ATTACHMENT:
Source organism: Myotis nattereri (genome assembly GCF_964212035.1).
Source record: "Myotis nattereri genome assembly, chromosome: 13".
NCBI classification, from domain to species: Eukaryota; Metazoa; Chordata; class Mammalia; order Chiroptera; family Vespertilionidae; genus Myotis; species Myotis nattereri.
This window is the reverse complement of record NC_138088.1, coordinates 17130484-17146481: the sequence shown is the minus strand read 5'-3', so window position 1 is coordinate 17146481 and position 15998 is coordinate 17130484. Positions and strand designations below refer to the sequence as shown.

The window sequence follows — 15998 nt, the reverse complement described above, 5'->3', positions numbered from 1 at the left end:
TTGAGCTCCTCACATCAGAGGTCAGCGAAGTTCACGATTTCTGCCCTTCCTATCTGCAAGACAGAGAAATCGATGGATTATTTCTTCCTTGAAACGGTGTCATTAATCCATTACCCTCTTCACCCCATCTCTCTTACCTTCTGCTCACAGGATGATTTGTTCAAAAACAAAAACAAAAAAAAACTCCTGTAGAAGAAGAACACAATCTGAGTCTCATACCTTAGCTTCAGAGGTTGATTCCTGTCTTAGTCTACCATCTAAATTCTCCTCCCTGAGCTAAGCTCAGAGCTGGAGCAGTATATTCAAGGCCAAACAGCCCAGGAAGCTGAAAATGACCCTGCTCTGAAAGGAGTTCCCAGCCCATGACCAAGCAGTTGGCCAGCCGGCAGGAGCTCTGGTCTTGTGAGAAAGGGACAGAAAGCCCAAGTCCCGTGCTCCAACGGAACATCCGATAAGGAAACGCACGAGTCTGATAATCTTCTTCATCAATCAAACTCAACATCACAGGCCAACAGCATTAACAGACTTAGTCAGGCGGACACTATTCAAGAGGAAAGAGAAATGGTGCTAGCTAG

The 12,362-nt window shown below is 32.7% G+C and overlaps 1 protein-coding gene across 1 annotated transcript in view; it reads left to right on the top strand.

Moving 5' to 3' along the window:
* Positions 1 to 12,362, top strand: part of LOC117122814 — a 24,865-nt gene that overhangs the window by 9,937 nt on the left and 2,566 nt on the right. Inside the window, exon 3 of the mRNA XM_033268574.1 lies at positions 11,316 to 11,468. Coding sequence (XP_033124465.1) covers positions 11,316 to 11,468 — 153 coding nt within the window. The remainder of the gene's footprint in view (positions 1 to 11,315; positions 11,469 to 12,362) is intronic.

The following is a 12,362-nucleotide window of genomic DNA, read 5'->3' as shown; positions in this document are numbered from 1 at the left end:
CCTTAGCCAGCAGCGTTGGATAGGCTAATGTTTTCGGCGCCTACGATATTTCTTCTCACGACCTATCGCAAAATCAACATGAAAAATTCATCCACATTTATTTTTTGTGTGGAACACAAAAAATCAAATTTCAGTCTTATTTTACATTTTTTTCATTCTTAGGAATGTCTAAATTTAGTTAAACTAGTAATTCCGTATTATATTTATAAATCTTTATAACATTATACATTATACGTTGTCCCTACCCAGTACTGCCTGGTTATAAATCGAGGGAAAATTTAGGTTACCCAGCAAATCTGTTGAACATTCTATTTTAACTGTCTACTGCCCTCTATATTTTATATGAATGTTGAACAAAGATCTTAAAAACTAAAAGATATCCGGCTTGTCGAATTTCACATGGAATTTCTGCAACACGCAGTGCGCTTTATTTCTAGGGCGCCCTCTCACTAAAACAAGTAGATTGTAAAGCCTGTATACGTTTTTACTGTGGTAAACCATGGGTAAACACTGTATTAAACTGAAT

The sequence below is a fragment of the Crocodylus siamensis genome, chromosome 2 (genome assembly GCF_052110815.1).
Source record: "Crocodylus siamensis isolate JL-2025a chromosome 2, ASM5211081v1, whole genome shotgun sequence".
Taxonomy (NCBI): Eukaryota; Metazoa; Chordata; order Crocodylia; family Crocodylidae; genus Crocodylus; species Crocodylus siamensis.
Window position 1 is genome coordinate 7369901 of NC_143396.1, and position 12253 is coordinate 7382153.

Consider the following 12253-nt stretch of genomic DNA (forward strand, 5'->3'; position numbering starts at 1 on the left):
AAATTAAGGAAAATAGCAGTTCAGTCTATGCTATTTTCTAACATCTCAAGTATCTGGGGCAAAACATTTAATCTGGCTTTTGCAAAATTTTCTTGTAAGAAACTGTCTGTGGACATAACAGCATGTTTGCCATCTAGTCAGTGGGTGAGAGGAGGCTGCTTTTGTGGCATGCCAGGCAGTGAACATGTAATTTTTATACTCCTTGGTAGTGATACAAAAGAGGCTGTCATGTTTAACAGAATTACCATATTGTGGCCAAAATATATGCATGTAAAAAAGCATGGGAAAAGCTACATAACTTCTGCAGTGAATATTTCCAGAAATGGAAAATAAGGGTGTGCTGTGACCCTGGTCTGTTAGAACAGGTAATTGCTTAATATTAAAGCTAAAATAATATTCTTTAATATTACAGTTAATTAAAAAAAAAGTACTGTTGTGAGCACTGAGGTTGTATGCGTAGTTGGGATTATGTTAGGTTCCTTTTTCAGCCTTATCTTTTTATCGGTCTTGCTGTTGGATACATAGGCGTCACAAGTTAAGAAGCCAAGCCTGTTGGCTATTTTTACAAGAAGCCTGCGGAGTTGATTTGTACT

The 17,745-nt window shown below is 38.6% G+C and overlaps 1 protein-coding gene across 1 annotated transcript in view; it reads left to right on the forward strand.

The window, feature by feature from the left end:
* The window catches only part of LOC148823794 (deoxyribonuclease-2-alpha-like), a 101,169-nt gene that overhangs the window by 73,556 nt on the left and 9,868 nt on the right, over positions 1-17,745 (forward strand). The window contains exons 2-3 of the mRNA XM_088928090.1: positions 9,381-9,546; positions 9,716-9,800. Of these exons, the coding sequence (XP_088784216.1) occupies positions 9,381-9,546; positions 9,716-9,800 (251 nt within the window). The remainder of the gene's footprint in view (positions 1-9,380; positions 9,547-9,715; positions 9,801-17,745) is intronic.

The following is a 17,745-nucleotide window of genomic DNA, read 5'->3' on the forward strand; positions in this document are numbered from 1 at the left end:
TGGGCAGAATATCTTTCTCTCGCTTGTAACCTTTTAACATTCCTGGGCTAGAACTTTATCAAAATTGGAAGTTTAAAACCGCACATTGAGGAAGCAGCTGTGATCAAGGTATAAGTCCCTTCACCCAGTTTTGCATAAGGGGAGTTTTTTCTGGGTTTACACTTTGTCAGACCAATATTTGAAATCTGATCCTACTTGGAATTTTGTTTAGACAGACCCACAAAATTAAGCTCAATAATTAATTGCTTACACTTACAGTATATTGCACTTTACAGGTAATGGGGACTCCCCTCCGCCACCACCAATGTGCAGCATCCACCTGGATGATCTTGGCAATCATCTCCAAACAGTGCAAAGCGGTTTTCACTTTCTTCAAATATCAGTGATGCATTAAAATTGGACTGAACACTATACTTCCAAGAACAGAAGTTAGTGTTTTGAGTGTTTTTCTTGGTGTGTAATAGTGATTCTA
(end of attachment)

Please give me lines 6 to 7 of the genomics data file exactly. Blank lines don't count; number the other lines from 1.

TTGAGCTCCTCACATCAGAGGTCAGCGAAGTTCACGATTTCTGCCCTTCCTATCTGCAAGACAGAGAAATCGATGGATTATTTCTTCCTTGAAACGGTGTCATTAATCCATTACCCTCTTCACCCCATCTCTCTTACCTTCTGCTCACAGGATGATTTGTTCAAAAACAAAAACAAAAAAAAACTCCTGTAGAAGAAGAACACAATCTGAGTCTCATACCTTAGCTTCAGAGGTTGATTCCTGTCTTAGTCTACCATCTAAATTCTCCTCCCTGAGCTAAGCTCAGAGCTGGAGCAGTATATTCAAGGCCAAACAGCCCAGGAAGCTGAAAATGACCCTGCTCTGAAAGGAGTTCCCAGCCCATGACCAAGCAGTTGGCCAGCCGGCAGGAGCTCTGGTCTTGTGAGAAAGGGACAGAAAGCCCAAGTCCCGTGCTCCAACGGAACATCCGATAAGGAAACGCACGAGTCTGATAATCTTCTTCATCAATCAAACTCAACATCACAGGCCAACAGCATTAACAGACTTAGTCAGGCGGACACTATTCAAGAGGAAAGAGAAATGGTGCTAGCTAG

The 12,362-nt window shown below is 32.7% G+C and overlaps 1 protein-coding gene across 1 annotated transcript in view; it reads left to right on the top strand.